Data from 2 patients dosed in the Imagine-1 clinical trial were presented in a late breaking session at ASGCT 2022.
New data from the ongoing Imagine-1 clinical trial (NCT04713475) demonstrate good safety and impressive improvements in clinically meaningful end points in patients with GM1 gangliosidosis treated with PBGM01, an investigational gene therapy from Passage Bio.
A single, intra cisterna magna administration of the adeno-associated viral vector serotype Hu68-based therapy, which delivers a functional copy of the human galactosidase beta 1 gene (GLB1) to the cerebrospinal fluid, resulted in documented improvements across all developmental areas, including motor, language, and fine motor skills, in 2 patients with late-onset GM1 in who received the low-dose (3.3 x 1010 GC/g) of the study drug.
The findings were presented by David Weinstein, MD, MMSc, senior vice president, clinical development, Passage Bio, during a late breaker session at the 2022 American Society of Gene and Cell Therapy Annual Meeting, taking place May 16-19, 2022 in Washington, DC.
"Ultimately, we're going to be judged based upon whether we can help these children developmentally, and I'm thrilled to share that the children are making very exciting advances," Weinstein told CGTLive.
Weinstein reported up to 13 and 7 months of follow-up from patient 1 and 2, respectively. As of the data cutoff, no serious adverse events have been reported, and all possibly treatment-related AEs were grade 1, and grade 2 events were deemed unrelated to treatment. No evidence of liver or dorsal root ganglion toxicity have been observed.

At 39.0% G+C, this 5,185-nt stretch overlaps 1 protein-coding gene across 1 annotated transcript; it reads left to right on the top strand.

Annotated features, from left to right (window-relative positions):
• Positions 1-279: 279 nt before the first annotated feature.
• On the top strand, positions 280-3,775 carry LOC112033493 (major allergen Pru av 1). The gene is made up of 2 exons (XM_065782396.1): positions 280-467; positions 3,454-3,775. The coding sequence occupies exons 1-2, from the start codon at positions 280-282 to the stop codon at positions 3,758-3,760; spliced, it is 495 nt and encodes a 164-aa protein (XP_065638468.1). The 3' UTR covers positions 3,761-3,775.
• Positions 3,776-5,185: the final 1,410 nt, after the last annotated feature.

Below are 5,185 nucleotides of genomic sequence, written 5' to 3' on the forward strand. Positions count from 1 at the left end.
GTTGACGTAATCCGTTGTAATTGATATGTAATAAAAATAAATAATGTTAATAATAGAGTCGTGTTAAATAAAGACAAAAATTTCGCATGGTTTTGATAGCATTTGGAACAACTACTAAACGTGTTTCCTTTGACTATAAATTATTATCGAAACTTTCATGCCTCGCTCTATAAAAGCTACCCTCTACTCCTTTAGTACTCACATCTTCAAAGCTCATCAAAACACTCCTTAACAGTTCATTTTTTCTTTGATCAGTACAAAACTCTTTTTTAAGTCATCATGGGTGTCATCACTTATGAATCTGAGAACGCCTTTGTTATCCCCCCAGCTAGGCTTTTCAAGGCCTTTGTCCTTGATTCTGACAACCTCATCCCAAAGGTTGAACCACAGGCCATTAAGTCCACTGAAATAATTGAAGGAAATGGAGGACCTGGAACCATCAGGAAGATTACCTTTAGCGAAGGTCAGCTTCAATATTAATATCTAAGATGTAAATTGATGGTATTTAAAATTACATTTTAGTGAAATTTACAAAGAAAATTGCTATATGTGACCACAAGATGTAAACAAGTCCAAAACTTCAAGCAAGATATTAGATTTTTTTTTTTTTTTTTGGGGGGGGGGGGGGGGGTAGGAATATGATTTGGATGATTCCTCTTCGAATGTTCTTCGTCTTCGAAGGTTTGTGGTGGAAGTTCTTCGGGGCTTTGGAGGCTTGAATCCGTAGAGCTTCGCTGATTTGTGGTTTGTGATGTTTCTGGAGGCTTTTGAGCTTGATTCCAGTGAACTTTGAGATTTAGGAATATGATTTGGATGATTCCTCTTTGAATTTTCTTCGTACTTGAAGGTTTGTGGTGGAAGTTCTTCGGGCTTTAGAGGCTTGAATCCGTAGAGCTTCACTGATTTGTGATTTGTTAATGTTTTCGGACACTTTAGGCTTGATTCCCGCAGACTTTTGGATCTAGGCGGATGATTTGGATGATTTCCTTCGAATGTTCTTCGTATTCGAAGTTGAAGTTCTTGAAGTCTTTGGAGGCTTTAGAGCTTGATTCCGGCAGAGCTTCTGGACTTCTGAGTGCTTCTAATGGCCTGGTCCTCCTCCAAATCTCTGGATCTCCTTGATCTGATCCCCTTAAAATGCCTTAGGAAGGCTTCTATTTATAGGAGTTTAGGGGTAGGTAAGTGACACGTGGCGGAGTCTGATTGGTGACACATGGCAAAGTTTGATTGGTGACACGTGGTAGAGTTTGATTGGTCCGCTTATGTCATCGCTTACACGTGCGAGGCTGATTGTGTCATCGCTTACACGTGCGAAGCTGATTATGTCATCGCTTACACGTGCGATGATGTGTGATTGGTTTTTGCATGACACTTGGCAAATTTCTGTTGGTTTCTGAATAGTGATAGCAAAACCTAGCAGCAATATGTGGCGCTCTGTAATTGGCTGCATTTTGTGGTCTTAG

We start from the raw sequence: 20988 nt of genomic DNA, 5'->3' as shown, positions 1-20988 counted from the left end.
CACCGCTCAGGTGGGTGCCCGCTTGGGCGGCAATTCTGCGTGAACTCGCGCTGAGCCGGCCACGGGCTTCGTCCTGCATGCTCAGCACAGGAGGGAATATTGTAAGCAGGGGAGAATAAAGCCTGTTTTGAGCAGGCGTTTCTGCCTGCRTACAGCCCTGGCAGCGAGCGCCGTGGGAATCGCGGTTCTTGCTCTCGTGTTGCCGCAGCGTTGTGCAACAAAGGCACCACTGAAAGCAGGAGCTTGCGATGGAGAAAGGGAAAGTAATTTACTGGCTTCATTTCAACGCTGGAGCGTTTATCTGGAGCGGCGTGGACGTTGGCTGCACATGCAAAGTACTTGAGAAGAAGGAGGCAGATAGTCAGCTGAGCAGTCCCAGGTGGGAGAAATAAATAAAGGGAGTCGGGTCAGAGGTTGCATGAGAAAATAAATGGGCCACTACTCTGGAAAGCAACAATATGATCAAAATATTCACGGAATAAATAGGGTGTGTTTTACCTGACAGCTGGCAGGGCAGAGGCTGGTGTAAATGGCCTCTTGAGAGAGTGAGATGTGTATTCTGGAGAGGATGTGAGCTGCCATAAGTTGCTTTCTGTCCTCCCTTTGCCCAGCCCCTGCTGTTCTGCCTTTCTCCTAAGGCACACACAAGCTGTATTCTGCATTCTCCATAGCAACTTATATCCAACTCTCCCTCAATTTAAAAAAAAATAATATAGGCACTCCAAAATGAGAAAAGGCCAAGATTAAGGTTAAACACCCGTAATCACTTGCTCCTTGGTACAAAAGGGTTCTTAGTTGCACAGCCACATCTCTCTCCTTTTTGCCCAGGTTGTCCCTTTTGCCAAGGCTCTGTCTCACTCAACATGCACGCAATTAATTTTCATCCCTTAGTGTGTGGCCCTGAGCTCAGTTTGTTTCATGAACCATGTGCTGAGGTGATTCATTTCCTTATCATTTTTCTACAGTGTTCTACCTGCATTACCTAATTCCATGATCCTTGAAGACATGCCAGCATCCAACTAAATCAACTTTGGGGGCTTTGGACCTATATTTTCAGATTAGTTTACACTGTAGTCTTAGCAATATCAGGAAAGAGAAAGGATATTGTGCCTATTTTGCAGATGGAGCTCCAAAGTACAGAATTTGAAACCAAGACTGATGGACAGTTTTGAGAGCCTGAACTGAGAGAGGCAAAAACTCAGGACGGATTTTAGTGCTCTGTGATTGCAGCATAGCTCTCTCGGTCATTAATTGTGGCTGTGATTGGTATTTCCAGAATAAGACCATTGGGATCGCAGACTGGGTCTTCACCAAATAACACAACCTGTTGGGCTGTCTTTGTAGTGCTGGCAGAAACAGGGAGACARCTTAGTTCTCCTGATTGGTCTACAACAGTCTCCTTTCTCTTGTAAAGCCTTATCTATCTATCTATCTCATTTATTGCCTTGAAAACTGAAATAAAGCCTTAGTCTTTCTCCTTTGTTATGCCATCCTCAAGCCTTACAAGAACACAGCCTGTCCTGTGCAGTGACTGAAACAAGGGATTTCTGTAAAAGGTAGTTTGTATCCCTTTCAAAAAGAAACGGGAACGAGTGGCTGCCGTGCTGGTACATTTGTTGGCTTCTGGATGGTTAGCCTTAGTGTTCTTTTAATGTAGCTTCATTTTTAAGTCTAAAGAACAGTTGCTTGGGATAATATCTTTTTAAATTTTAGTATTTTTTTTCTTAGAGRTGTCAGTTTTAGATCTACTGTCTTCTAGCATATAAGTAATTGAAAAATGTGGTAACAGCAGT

Notably, Patient 1, who was 15 months old at time of treatment, gained 12 months developmentally on the Vineland Adaptive Behavior Scale-II over the first 12 months of follow-up, reaching 24 months of developmental milestones. Weinstein reported that the patient is now running, jumping, showing good fine motor skills, and is forming basic sentences.
Patient 2, who was diagnosed later in the disease course at 30 months of age and had demonstrated regression in motor and language skills prior to study enrollment, has advanced 6 months on the Vineland Scale over 7 months of follow-up, and has regained some of the skills lost, including language skills, post-treatment.
In addition, volumetric MRI data from Patient 1 has demonstrated an increase in brain volume at 12-month follow-up compared with baseline, in line with expected development for children ages 0 to 24 months. Notably, the second patient, who was dosed at age 31 months, did not experience this brain volume growth, with a slight decline recorded at 6-month follow-up.
"The fact that we haven't seen the same growth may be due to the child being older. More studies are needed to determine if age or disease severity are going to be important [moving forward]," Weinstein said.
Watch our interview below for more details about the findings.
For more coverage of ASGCT 2022, click here.